The lesson learned
By reading “The Making of a Quagmire” by David Halberstam, there stands a possibility that the truth was after all not told during the Vietnamese war, as both the government and the press reported differently on the then happenings taking place in the same country. The U.S. press seemingly stood in support of the cold war ideology, opposed to the government, thereby making the believers of the idea that ‘the media lost the Vietnamese war’ never to relent in the accusations.
The actions of Ngo Dihn Diem
People consider Ngo Dihn Diem, the Vietnamese Catholic leader who stood against the expansion of communism and as a result benefited from the support he garnered from the United States Government, the cause of the happenings that triggered the highly controversial war. As the son of Vietnamese elite, Diem seemed familiar to Catholicism at a tender age despite the high domination of Buddhism in Vietnam.
Upon receiving his western education, Diem scooped an appointment as the prime minister of Vietnam with the presentation of his government happening in 1954 after garnering the support of the US to put pressure on the French government to do so.
He then turned against Bao Dai, the then the appointed head of the Vietnamese government by organizing a plebiscite where the people had to choose between him and the then leader Bao Dai by force. This then ushered the authoritarian government that he headed after proclaiming himself the First president of the Republic of Vietnam (RVN).
His campaign aimed at dealing with suspected communists and his authoritarian rule system made his support to dwindle as time went by. This rule even alienated the non-Buddhists who in turn chose to rebel against his rule. His opponents, with the help of the Democratic Republic of Vietnam (DRV), formed the national Liberation Front of South Vietnam (NLF), which aimed at overthrowing his government.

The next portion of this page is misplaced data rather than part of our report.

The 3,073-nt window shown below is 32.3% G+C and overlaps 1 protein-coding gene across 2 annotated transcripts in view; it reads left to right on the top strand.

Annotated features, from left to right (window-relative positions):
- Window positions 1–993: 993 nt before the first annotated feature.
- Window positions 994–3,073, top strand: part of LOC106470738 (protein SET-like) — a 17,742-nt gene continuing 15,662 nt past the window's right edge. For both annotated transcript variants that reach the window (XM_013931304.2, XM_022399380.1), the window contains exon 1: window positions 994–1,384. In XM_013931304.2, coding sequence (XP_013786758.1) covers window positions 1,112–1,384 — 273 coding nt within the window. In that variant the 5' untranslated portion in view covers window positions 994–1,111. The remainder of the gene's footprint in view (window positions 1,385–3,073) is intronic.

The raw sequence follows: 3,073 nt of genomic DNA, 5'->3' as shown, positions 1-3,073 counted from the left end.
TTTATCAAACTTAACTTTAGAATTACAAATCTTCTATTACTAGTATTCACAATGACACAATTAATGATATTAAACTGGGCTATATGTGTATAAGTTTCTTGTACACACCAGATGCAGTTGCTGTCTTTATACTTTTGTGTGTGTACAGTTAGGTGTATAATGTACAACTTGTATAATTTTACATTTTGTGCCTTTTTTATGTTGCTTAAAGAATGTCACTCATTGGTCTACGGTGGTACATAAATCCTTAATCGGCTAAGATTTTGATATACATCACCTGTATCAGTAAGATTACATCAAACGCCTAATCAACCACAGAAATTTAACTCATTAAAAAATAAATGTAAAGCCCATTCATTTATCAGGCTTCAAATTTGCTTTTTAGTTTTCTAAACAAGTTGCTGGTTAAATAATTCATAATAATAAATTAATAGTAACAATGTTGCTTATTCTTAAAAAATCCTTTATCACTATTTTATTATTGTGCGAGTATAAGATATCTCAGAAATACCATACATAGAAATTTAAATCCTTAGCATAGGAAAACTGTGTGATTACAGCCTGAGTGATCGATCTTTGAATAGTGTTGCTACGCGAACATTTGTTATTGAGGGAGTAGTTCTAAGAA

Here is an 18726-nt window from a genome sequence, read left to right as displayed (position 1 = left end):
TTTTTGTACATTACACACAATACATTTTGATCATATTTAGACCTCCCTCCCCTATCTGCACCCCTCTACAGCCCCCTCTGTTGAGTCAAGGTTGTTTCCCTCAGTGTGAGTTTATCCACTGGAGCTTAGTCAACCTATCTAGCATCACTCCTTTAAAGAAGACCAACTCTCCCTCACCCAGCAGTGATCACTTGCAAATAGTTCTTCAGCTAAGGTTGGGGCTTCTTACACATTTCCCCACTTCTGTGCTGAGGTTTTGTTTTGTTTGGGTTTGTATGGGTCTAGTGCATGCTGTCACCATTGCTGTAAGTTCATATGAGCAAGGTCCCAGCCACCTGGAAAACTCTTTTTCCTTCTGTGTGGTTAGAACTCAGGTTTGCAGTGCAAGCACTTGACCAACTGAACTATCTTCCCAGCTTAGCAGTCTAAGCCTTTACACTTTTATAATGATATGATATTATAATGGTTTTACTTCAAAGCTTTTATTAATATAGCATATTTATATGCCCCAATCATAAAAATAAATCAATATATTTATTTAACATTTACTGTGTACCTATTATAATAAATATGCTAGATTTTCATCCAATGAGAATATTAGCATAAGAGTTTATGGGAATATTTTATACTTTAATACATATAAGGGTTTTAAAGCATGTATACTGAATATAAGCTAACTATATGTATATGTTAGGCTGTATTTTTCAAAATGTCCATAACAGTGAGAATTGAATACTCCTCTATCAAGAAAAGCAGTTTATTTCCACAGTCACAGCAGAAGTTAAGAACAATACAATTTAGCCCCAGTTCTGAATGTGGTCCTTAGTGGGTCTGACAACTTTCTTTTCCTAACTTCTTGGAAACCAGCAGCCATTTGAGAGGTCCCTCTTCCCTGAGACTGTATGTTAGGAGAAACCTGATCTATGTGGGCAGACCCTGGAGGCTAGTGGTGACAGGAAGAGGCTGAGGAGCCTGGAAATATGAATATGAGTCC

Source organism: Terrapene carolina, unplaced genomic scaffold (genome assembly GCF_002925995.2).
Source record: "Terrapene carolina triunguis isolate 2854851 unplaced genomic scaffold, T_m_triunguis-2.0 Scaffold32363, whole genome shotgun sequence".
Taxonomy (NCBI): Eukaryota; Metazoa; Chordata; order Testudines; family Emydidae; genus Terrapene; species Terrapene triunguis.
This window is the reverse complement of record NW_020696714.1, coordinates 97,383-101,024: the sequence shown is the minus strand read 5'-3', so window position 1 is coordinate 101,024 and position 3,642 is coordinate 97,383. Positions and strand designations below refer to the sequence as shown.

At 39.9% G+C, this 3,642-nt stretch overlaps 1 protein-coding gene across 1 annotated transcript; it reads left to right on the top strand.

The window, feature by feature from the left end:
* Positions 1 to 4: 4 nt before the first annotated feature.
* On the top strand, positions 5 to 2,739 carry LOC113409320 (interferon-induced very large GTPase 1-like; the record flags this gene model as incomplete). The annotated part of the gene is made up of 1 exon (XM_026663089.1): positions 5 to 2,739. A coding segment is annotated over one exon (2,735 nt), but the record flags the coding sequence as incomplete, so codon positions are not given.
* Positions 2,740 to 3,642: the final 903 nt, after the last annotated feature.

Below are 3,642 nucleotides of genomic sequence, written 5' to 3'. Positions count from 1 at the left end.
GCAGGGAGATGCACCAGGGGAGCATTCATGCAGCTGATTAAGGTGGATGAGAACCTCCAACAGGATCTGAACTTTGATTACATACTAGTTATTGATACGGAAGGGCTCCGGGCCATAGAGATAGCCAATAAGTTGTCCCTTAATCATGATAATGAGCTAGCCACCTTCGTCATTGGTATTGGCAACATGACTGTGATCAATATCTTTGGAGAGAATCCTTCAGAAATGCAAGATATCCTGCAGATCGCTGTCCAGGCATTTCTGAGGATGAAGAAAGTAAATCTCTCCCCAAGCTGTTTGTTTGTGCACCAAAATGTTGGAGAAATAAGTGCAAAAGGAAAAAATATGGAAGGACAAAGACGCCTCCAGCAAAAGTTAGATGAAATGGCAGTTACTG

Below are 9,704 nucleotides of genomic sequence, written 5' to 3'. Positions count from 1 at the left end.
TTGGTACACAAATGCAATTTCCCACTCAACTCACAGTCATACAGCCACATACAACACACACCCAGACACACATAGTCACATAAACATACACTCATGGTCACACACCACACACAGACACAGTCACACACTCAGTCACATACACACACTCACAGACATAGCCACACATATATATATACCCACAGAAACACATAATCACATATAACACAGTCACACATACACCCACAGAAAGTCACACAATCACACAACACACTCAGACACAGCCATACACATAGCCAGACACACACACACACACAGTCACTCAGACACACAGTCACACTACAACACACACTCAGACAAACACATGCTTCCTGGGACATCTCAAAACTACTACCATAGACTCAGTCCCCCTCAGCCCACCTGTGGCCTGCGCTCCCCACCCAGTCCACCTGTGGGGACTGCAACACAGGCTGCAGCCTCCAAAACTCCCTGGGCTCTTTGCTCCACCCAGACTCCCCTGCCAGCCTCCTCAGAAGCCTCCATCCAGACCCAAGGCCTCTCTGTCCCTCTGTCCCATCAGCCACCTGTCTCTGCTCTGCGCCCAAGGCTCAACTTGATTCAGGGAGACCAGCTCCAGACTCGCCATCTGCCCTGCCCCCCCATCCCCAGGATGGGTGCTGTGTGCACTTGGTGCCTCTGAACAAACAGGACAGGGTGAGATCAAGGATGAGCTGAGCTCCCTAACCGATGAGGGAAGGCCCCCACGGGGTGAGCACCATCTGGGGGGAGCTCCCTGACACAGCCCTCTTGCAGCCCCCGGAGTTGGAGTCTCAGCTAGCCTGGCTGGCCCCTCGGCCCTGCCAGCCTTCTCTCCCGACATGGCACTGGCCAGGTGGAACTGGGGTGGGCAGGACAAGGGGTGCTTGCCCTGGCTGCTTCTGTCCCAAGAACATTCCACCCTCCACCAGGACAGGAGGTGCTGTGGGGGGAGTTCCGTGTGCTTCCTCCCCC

As Halberstam reported, the alleged killing of 130,000 Catholics by the Buddhists in 1840 stands out as a thing taken to as an excuse by Diem to treat the Buddhists badly considering that one of his ancestors was a victim in the massacre (56). As pressure intensified in Vietnam, the United States then allowed the staging of the coup against Ngo Dihn Diem in 1963, followed by his assassination the next day together with one of his brothers.
Halberstam gives a description of the happenings on the parade day “On our way to the parade, we noticed a curious phenomenon: the police were turning away thousands of people…After the parade . . . Jim Robinson of NBC…pointed out that the public had been barred but [Ambassador] Nolting refused to believe him” (145). This controversy illustrates the manner in which the government officials and the press viewed the events in Vietnam differently.
The Press or the Government
Considering that the media and the government gave very conflicting reports about the same happenings, it proves hard therefore to deduce satisfactorily on whom to declare as right and wrong between the press and the government in giving the account of the events as they happened.
However, by considering the commentary about a single happening during the war, it seems possible to come up with the deemed motives of either sides and therefore conclude as to who said the truth as opposed to who. For instance, the similarity that the descriptions given by Halberstam and that of some government officials proves that since the media had little to benefit from their reports, they might after all have aired true reports all along.
The description of the battlefield of Ap Bac by Halberstem and that of general Harkins provides a working example where a South Vietnamese armored and heliborne force was badly mauled by a smaller Vietcong Unit. General Harkins declared that ‘We’ve got them in a trap” (78) a sentiment that echoes Halberstam. General Harkin’s superior later was on record saying “as I understood it, was a Vietnamese victory” (79).
Yet, this was a defeat that everyone knew except for those who are deemed to have been in dire need of the knowledge. It is apparently right to conclude that Halberstam gives a finely honed description of the events in the war as they stood then.
Halberstam, David. The Making of a Quagmire. New York: Random House, 1965.